I have been re-reading the following book:

Alain Connes and Matilde Marcolli,

*Noncommutative Geometry, Quantum Fields, and Motives*,

Colloquium Publications, Vol.55, American Mathematical Society, 2008.

It turns out that Dr Marcolli has taught a course on related material back in 2008! It is mostly dealing with the first chapter of the book.

## Hopf Algebras and Feynman Calculations

There is a nice review of Hopf algebras used in Feynman diagram calculations:

Kurusch Ebrahimi-Fard, Dirk Kreimer,

"Hopf algebra approach to Feynman diagram calculations".

Eprint arXiv:hep-th/0510202v2, 30 pages.

For another specifically reviewing the noncommutative approach discussed in Connes and Matilde's book, see:

Herintsitohaina Ratsimbarison,

"Feynman diagrams, Hopf algebras and renormalization."

Eprint arXiv:math-ph/0512012v2, 12 pages.

What is a "Hopf algebra", anyways?

Pierre Cartier,

"A primer of Hopf algebras."

Eprint `[math.osu.edu]`, 81 pages.

### Hopf Algebras

What the deuce is a "Hopf algebra"? That's a very good question, and I'm very glad you asked it. Wikipedia has its definition, which may or may not be enlightening.

Lets consider a concrete example. Consider a finite group G, and the field of complex number ℂ. We assert the collection Hom(G,ℂ) is a Hopf algebra.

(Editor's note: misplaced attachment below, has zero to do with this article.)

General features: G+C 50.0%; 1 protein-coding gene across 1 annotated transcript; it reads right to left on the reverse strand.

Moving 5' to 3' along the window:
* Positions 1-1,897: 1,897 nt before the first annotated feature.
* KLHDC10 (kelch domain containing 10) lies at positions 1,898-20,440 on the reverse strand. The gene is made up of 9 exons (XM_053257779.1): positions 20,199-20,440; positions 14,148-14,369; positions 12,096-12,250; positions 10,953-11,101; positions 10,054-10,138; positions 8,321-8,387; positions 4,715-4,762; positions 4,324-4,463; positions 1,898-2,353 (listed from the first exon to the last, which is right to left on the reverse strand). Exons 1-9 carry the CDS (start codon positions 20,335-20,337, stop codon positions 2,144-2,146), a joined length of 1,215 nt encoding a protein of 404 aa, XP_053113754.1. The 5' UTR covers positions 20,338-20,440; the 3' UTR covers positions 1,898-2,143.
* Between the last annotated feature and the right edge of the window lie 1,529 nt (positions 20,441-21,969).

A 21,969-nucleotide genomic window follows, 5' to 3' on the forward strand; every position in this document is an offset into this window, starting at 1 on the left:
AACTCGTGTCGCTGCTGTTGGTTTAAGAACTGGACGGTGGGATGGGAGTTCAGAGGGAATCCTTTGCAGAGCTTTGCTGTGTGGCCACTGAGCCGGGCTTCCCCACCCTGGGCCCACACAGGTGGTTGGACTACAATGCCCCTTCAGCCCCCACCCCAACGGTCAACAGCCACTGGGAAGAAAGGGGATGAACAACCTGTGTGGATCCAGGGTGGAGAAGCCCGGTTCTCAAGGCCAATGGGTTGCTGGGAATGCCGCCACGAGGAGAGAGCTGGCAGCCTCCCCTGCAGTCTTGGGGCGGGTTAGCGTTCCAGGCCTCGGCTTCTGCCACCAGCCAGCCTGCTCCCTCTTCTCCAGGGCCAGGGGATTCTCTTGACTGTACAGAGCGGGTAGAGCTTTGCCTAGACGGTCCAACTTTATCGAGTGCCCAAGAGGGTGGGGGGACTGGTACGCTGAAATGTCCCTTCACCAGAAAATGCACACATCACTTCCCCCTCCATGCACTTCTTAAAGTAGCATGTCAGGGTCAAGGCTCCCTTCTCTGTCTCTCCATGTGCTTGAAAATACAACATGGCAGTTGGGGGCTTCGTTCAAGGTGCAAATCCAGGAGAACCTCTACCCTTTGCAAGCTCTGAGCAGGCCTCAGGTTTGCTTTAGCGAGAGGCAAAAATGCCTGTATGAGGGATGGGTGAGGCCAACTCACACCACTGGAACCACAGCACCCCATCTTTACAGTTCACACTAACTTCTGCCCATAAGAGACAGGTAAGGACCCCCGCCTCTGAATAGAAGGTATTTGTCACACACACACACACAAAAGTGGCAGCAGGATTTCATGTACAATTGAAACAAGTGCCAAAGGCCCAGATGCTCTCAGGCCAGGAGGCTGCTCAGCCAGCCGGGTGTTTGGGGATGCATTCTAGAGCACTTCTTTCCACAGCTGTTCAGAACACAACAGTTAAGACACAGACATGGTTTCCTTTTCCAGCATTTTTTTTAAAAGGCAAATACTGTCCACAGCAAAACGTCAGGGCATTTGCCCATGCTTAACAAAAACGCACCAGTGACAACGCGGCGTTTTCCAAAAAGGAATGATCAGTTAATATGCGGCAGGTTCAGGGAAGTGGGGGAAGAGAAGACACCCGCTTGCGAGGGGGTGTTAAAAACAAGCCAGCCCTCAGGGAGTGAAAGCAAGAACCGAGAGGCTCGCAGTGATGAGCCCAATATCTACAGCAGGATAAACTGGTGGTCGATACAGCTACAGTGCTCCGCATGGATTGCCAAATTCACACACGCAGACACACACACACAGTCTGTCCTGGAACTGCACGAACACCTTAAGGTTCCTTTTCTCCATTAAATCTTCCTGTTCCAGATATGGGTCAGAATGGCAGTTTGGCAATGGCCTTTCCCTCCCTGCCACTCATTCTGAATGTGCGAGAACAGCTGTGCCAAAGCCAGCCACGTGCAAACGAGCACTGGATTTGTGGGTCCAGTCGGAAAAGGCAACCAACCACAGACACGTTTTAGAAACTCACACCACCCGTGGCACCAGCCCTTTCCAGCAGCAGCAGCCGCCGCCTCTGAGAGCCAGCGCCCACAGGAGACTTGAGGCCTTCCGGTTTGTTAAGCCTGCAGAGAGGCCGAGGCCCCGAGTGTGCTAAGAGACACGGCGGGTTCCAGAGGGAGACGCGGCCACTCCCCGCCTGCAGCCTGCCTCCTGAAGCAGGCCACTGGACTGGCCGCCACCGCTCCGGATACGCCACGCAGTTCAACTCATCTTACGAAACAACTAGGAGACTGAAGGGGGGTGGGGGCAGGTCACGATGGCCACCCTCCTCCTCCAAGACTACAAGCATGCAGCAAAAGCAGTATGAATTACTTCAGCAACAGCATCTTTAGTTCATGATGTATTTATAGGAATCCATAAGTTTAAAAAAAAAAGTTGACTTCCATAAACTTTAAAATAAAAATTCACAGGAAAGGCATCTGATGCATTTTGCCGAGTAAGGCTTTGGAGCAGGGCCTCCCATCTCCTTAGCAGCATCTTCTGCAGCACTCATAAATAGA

Recall we have multiplication of group elements. This is a mapping G×G→G.

Now, observe we have functoriality to give us a mapping Hom(G×G→G,ℂ) = ℂ^{G}→ℂ^{G}×ℂ^{G}. Lets call this thing Δ

Great, but what does it do? Good question!

Take some f∈Hom(G,ℂ) then what is Δ(f)?

It is a function of two variables, [Δ(f)](x,y). Functoriality demands, if we fix one of the arguments to be the identity element e∈G of the group, then [Δ(f)](e,y)=f(y) and [Δ(f)](x,e)=f(x).

It follows logically that [Δ(f)](x,y)=f(xy).

We also need to consider the antipode map S:ℂ^{G}→ℂ^{G}. We have [S(f)](x) be determined by the Hopf property, and a long story short [S(f)](x)=f(x^{-1}).

Note that the antipode map is a **generalization** of the "group inverse" notion.

The other algebraic structure is a triviality, lets consider other interesting applications!

### Feynman Diagrams

Now, I have written some notes `[pdf]` on the basic algorithm evaluating Feynman diagrams and producing a number (the "probability amplitude").

As I understand it (and I don't!!) Ebrahimi-Fard and Kreimer suggest considering the Hopf algebra of "Feynman graphs" (which are just considered as colored graphs representing physical processes).

The basic algorithm to evaluating Feynman diagrams are based on the "Feynman rules" (what we assign to each edge, vertex, etc.). So Feynman rules are linear and multiplicative maps, associating to each Feynman graph (again, seen as a collection of vertices and edges) its corresponding **Feynman integral**.

So these maps are the important things, which enable us to algorithmically do stuff.

Lets stop! I said "Feynman integrals" are assigned to each graph...am I drunk, or is that correct?

Yes yes, the answer is "yes" ;)

What a horrible joke...but what I mean is: the scattering process of electrons, for example, is the infinite sum taking into account all the virtual processes.

Usually we only care up to a few orders.

Of course, this is my understanding of the Hopf algebra treatment of Feynman diagrams...and I openly admit: **I could be completely wrong!**

So to figure it out, I'll stop rambling, and continue reading.

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